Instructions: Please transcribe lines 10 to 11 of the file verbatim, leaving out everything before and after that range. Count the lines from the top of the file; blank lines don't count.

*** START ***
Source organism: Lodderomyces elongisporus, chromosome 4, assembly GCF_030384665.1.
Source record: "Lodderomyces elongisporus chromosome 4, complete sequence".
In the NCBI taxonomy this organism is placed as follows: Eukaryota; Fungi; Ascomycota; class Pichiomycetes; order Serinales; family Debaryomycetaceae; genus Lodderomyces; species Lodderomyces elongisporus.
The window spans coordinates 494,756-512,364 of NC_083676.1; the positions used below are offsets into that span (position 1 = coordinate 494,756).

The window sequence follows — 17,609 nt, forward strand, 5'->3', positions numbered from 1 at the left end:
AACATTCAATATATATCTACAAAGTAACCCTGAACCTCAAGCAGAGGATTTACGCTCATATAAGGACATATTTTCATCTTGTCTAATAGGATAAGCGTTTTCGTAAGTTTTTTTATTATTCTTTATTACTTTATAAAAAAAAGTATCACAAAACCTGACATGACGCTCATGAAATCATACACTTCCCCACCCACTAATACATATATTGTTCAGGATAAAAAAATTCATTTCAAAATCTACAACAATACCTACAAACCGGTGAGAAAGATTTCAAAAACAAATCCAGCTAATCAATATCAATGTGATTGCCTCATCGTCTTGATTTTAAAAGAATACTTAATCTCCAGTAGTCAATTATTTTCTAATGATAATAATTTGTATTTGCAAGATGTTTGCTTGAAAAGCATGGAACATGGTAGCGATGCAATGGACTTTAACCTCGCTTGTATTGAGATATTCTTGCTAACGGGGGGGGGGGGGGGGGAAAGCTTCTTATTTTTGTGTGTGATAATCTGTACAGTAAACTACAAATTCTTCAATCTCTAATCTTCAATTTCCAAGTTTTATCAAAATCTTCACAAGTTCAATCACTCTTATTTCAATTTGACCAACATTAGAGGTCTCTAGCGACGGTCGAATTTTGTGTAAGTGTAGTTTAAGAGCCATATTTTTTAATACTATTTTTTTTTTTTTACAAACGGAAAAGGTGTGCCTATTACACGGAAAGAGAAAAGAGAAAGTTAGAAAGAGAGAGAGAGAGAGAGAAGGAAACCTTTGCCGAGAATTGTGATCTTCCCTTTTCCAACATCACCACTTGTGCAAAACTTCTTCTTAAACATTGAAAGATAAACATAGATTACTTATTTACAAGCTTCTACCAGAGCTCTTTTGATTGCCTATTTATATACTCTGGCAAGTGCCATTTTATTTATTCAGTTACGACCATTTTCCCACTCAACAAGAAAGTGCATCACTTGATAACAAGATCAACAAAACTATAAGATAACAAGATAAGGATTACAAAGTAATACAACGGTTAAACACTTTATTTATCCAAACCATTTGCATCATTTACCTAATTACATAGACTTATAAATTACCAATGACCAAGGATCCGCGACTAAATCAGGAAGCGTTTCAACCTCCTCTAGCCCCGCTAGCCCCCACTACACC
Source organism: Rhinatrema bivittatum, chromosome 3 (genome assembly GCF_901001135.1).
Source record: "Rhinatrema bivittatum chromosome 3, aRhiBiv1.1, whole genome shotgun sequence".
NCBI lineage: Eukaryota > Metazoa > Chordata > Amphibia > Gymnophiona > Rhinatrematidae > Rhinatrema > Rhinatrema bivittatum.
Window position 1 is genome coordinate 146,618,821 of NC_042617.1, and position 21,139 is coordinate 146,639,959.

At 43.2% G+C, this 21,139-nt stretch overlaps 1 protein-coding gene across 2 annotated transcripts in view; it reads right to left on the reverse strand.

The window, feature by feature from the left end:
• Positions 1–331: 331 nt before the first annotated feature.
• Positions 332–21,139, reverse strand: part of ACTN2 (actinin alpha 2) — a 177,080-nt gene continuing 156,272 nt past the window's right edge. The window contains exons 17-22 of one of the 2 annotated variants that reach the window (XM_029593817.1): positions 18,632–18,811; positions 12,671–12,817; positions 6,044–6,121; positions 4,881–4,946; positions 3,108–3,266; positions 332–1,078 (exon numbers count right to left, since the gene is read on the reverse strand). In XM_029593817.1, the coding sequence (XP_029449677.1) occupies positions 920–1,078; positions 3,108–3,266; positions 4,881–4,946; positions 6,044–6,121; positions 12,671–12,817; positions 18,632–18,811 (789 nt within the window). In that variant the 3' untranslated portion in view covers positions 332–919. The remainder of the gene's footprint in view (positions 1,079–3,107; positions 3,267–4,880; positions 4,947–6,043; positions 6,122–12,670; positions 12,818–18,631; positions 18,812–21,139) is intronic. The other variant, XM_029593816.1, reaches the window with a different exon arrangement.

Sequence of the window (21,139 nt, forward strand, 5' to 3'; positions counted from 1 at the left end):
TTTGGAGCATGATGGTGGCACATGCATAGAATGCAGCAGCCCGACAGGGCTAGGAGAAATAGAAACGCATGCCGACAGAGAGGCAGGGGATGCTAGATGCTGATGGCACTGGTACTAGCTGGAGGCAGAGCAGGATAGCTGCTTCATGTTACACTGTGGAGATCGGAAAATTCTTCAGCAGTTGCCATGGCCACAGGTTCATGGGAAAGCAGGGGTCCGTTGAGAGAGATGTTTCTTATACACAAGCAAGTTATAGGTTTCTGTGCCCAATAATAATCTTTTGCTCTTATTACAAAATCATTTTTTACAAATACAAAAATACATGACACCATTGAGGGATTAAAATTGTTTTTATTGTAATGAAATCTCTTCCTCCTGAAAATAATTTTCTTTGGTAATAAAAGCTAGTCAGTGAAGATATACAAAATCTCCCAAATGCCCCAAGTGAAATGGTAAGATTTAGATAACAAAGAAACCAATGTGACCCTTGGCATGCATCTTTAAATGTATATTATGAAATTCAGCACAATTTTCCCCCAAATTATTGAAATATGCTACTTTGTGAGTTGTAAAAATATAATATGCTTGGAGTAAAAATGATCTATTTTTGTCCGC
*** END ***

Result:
Window position 1 is genome coordinate 146,618,821 of NC_042617.1, and position 21,139 is coordinate 146,639,959.

At 43.2% G+C, this 21,139-nt stretch overlaps 1 protein-coding gene across 2 annotated transcripts in view; it reads right to left on the reverse strand.